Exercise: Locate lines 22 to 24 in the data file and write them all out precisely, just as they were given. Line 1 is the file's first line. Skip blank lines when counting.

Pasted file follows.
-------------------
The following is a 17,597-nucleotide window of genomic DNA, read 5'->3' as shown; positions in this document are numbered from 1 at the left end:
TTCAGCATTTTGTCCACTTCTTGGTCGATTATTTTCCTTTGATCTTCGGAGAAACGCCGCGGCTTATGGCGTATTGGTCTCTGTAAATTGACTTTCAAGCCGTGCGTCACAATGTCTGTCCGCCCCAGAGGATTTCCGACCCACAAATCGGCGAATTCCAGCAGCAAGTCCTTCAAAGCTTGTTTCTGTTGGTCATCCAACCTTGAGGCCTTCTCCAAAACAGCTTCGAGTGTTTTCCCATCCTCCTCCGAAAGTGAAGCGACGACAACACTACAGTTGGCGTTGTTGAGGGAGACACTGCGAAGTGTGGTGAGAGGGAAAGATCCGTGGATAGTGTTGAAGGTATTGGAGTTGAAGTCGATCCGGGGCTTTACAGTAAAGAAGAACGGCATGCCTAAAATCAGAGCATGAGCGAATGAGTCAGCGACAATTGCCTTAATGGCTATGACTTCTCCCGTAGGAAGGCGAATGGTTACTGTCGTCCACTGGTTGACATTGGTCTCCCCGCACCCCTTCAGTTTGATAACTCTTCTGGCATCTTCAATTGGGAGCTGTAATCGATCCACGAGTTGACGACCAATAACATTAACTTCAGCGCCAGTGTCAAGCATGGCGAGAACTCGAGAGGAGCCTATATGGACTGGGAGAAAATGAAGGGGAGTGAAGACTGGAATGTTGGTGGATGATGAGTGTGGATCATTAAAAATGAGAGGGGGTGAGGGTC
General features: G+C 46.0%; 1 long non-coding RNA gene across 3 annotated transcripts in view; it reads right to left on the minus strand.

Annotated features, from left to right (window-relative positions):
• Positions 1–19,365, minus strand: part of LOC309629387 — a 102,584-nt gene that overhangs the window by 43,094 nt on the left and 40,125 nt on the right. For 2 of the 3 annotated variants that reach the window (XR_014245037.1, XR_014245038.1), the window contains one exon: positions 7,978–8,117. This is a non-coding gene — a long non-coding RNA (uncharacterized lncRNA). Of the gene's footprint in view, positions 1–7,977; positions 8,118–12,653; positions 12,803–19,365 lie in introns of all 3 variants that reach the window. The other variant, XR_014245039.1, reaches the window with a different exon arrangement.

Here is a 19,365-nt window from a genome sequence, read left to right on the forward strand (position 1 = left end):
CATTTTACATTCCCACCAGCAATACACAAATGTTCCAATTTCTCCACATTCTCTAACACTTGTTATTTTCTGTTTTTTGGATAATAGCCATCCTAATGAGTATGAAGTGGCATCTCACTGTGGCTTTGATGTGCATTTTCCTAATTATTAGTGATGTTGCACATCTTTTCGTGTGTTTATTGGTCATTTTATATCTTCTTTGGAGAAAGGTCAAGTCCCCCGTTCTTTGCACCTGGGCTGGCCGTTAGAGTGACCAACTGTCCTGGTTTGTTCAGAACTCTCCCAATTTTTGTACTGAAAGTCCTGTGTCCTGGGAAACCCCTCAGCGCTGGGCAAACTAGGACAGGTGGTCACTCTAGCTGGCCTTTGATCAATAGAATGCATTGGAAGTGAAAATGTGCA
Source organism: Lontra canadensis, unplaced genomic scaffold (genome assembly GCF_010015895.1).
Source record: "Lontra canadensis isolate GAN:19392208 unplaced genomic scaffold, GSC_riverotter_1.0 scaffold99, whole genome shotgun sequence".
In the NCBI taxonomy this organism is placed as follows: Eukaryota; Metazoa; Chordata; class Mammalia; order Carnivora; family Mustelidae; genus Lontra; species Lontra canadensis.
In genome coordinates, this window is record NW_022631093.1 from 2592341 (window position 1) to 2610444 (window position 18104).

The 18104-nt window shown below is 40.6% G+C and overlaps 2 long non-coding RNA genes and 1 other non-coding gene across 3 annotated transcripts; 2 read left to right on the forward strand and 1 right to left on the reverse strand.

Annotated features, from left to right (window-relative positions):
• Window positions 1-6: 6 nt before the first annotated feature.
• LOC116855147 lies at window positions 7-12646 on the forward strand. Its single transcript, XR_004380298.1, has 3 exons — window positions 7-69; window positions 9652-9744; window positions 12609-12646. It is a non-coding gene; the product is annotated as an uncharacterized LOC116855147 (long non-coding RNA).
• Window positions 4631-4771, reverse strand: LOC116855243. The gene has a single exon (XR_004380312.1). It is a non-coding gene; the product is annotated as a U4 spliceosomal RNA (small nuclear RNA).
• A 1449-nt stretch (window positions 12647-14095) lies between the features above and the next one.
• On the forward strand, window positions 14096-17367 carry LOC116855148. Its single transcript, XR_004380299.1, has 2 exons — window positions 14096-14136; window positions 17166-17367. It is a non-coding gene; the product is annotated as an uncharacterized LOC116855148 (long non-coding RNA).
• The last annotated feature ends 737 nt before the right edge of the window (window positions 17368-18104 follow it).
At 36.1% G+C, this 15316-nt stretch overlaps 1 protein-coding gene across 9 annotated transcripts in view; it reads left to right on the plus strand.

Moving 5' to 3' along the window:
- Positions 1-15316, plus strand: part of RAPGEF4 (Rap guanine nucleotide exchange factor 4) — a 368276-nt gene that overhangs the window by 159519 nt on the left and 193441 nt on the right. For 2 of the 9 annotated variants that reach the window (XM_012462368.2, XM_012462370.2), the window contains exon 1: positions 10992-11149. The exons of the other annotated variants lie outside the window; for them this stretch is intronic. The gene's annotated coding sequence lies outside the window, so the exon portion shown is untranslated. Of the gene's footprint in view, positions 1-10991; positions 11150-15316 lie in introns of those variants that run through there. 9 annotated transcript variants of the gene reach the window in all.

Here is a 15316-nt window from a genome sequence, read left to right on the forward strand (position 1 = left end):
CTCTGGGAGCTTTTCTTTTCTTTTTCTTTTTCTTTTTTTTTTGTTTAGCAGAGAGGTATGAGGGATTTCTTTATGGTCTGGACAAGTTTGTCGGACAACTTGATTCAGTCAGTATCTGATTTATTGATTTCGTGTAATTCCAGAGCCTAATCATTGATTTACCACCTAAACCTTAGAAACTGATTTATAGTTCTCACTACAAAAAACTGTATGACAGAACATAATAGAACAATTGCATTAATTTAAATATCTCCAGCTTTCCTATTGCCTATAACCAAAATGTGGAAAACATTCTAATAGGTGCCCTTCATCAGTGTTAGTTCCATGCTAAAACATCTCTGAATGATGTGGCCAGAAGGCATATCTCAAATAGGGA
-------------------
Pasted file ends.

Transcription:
- Positions 1-15316, plus strand: part of RAPGEF4 (Rap guanine nucleotide exchange factor 4) — a 368276-nt gene that overhangs the window by 159519 nt on the left and 193441 nt on the right. For 2 of the 9 annotated variants that reach the window (XM_012462368.2, XM_012462370.2), the window contains exon 1: positions 10992-11149. The exons of the other annotated variants lie outside the window; for them this stretch is intronic. The gene's annotated coding sequence lies outside the window, so the exon portion shown is untranslated. Of the gene's footprint in view, positions 1-10991; positions 11150-15316 lie in introns of those variants that run through there. 9 annotated transcript variants of the gene reach the window in all.

Here is a 15316-nt window from a genome sequence, read left to right on the forward strand (position 1 = left end):
CTCTGGGAGCTTTTCTTTTCTTTTTCTTTTTCTTTTTTTTTTGTTTAGCAGAGAGGTATGAGGGATTTCTTTATGGTCTGGACAAGTTTGTCGGACAACTTGATTCAGTCAGTATCTGATTTATTGATTTCGTGTAATTCCAGAGCCTAATCATTGATTTACCACCTAAACCTTAGAAACTGATTTATAGTTCTCACTACAAAAAACTGTATGACAGAACATAATAGAACAATTGCATTAATTTAAATATCTCCAGCTTTCCTATTGCCTATAACCAAAATGTGGAAAACATTCTAATAGGTGCCCTTCATCAGTGTTAGTTCCATGCTAAAACATCTCTGAATGATGTGGCCAGAAGGCATATCTCAAATAGGGA